On Tuesday, the mayor of North Charleston, S.C., announced that a white police officer would be charged with murder in the shooting of a Black man, who was apparently unarmed. The incident took place on Saturday, and a graphic video of the killing, which was provided to the New York Times, shows the officer shoot the man in the back as he runs away.
According to reports, the shooting occurred after police officer Michael T. Slager stopped 50-year-old Walter L. Scott for a broken taillight. The New York Times states that Scott fled and was chased by Officer Slager to a nearby lot. Scott was reportedly tased, but continued to flee from the officer. Eight shots were fired by Officer Slager at Scott’s back as he ran.
The Scott family and their attorney L. Chris Stewart held a press conference Tuesday night, and stated they were thankful the person who took the video came forward and that the officer was charged. “It doesn’t happen all the time,”Stewart stated.
Last December, in Chicago, I took the elevator down from teaching a class to find the lobby full of students anxiously staring out the window. I walked forward to leave, and the security guard grabbed me by the arm. She was an elderly black woman, and it was the first time I’d seen her working security in that building. But she still looked at me with a kind of intimacy as she begged me, “Please don’t go out there, they’re protesting out there.” I apologized to her - I felt like I was betraying her as I stepped outside. She kept all the black students safely inside. I didn’t stop to ask her whom she she feared more – the protestors or the police – because her answer seemed obvious…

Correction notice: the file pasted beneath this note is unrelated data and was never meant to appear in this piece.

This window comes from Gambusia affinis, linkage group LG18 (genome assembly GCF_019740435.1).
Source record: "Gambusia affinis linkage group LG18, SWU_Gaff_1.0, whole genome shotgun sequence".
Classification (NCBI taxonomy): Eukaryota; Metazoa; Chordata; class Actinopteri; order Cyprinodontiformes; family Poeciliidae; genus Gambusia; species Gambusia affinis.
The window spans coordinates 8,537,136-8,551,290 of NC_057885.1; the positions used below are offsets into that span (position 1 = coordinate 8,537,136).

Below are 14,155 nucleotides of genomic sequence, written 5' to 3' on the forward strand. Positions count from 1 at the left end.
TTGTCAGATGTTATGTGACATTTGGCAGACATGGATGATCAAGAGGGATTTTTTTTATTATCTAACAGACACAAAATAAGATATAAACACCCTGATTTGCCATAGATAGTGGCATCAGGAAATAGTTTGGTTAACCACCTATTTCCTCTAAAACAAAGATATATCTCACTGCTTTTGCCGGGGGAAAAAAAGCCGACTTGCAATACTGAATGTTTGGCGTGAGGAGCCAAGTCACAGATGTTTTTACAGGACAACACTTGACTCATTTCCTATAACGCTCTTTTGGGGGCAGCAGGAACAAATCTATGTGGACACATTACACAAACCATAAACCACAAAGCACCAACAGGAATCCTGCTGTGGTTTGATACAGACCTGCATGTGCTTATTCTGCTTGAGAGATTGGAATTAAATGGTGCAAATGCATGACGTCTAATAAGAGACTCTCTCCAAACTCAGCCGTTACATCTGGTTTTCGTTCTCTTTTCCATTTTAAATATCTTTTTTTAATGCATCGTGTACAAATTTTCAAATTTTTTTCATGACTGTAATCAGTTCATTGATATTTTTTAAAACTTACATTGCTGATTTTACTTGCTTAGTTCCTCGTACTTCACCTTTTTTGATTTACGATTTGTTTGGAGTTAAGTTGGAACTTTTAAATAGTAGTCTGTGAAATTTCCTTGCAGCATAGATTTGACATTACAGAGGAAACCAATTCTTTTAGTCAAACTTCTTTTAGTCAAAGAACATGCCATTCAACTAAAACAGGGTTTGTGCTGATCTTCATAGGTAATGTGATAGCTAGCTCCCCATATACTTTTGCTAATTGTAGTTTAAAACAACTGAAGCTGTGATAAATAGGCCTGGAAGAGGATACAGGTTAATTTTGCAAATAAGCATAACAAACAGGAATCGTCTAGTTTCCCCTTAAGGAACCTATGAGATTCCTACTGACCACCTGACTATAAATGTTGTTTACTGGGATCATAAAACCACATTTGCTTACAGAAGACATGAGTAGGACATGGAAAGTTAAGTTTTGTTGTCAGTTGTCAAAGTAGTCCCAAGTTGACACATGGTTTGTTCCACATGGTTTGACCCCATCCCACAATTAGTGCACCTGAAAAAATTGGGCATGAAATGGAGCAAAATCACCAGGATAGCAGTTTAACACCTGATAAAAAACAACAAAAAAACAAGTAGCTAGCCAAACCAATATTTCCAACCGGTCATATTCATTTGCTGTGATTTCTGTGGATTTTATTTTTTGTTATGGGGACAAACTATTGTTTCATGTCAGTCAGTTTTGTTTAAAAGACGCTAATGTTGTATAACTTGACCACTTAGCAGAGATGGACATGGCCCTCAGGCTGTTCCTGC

This week, in downtown Los Angeles, I came upon another protest. The participants were mainly black and Hispanic. Most carried a cardboard sign in the shape of a coffin with the name of someone who had been killed in officer-involved violence. Most heart-breaking were two, very young girls carrying signs that said “Justice for my Daddy.” The police calmly cleared the way for the protesters to continue down the street, some nodding along to the drum beat, passersby watched, some joined in the chanting…and not a single person asked why they were protesting.
I’ve been thinking back to that December night in Chicago, when I was too shocked to answer the guy who asked, “What’s the point of this?” But I have an answer now: The protest I saw five months later in Los Angeles. That was the point.